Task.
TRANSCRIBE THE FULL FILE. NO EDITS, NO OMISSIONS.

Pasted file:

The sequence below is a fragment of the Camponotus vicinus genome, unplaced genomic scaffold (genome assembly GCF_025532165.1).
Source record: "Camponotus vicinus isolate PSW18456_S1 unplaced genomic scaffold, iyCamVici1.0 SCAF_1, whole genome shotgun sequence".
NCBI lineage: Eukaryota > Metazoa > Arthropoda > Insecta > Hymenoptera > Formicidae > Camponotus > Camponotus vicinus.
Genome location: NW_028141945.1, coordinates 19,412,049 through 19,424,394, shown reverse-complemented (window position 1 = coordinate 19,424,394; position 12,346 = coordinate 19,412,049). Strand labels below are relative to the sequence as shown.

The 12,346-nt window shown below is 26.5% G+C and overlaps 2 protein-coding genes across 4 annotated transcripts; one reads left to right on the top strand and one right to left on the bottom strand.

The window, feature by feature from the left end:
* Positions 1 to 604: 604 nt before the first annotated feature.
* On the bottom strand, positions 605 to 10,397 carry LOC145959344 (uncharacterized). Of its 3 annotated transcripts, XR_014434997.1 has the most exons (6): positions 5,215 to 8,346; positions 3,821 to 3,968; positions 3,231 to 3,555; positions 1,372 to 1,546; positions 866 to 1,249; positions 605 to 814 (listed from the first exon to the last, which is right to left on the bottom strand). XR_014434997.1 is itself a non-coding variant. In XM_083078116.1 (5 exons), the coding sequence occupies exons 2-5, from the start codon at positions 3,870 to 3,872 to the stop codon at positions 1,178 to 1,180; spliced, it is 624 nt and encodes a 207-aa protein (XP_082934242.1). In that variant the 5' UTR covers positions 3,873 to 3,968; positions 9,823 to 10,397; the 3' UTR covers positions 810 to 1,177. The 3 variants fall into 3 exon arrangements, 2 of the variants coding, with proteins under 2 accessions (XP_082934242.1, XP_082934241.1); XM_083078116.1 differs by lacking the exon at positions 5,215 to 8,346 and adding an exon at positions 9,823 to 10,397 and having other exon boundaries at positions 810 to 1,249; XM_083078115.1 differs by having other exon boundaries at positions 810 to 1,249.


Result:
The sequence below is a fragment of the Camponotus vicinus genome, unplaced genomic scaffold (genome assembly GCF_025532165.1).
Source record: "Camponotus vicinus isolate PSW18456_S1 unplaced genomic scaffold, iyCamVici1.0 SCAF_1, whole genome shotgun sequence".
NCBI lineage: Eukaryota > Metazoa > Arthropoda > Insecta > Hymenoptera > Formicidae > Camponotus > Camponotus vicinus.
Genome location: NW_028141945.1, coordinates 19,412,049 through 19,424,394, shown reverse-complemented (window position 1 = coordinate 19,424,394; position 12,346 = coordinate 19,412,049). Strand labels below are relative to the sequence as shown.

The 12,346-nt window shown below is 26.5% G+C and overlaps 2 protein-coding genes across 4 annotated transcripts; one reads left to right on the top strand and one right to left on the bottom strand.

The window, feature by feature from the left end:
* Positions 1 to 604: 604 nt before the first annotated feature.
* On the bottom strand, positions 605 to 10,397 carry LOC145959344 (uncharacterized). Of its 3 annotated transcripts, XR_014434997.1 has the most exons (6): positions 5,215 to 8,346; positions 3,821 to 3,968; positions 3,231 to 3,555; positions 1,372 to 1,546; positions 866 to 1,249; positions 605 to 814 (listed from the first exon to the last, which is right to left on the bottom strand). XR_014434997.1 is itself a non-coding variant. In XM_083078116.1 (5 exons), the coding sequence occupies exons 2-5, from the start codon at positions 3,870 to 3,872 to the stop codon at positions 1,178 to 1,180; spliced, it is 624 nt and encodes a 207-aa protein (XP_082934242.1). In that variant the 5' UTR covers positions 3,873 to 3,968; positions 9,823 to 10,397; the 3' UTR covers positions 810 to 1,177. The 3 variants fall into 3 exon arrangements, 2 of the variants coding, with proteins under 2 accessions (XP_082934242.1, XP_082934241.1); XM_083078116.1 differs by lacking the exon at positions 5,215 to 8,346 and adding an exon at positions 9,823 to 10,397 and having other exon boundaries at positions 810 to 1,249; XM_083078115.1 differs by having other exon boundaries at positions 810 to 1,249.